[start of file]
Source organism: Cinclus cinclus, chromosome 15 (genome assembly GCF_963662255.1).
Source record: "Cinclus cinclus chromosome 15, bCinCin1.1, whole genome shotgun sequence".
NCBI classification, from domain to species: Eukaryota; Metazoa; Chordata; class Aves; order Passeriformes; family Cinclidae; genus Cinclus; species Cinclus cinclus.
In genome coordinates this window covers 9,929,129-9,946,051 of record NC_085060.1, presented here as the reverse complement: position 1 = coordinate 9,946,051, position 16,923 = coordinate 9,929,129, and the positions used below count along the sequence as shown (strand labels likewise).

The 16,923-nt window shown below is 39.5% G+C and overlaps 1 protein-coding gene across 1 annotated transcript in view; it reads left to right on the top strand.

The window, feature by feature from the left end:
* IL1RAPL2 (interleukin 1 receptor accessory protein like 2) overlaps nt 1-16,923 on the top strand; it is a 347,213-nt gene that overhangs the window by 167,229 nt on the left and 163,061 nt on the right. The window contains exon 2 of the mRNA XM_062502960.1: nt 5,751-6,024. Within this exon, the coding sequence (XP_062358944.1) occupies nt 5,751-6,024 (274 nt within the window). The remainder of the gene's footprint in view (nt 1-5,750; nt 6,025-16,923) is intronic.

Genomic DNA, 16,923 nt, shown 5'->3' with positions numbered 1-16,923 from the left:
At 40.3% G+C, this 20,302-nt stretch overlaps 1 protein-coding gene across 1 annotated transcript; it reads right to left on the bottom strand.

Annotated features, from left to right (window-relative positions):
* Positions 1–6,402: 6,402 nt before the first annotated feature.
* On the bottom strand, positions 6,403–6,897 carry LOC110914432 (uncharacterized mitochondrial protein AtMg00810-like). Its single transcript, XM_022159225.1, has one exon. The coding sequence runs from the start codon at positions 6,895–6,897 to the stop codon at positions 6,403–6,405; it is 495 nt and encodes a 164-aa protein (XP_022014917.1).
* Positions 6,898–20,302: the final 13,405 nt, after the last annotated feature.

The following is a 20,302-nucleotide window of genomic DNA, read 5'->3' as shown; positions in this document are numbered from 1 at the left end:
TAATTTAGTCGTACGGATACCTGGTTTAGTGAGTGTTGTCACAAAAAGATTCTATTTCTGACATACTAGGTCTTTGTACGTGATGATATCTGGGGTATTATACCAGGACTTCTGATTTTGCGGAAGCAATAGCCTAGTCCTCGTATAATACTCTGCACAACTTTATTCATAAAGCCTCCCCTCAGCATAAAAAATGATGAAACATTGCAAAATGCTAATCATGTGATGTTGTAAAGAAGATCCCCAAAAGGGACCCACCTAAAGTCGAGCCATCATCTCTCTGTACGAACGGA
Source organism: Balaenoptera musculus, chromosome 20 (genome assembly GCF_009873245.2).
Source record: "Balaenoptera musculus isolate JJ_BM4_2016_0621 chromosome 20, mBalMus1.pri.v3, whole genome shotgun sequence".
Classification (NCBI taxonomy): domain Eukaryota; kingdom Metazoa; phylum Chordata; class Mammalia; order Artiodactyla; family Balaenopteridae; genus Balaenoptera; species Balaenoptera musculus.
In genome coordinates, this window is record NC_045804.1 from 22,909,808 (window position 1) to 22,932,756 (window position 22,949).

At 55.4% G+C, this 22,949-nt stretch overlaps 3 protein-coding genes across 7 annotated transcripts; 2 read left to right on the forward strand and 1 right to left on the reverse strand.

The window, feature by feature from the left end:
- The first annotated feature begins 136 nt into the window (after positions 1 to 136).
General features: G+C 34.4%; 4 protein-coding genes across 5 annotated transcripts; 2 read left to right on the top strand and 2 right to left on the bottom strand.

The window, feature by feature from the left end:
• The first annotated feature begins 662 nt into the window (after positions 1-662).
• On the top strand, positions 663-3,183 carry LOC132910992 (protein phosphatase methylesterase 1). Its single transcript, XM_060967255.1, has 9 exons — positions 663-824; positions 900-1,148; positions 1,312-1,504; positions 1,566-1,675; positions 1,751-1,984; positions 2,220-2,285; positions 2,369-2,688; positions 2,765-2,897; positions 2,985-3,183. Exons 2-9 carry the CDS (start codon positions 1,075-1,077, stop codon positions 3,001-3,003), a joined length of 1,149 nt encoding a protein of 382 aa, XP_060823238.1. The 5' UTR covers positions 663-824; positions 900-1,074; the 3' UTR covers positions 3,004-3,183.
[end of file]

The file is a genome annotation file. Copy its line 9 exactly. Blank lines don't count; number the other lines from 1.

At 40.3% G+C, this 20,302-nt stretch overlaps 1 protein-coding gene across 1 annotated transcript; it reads right to left on the bottom strand.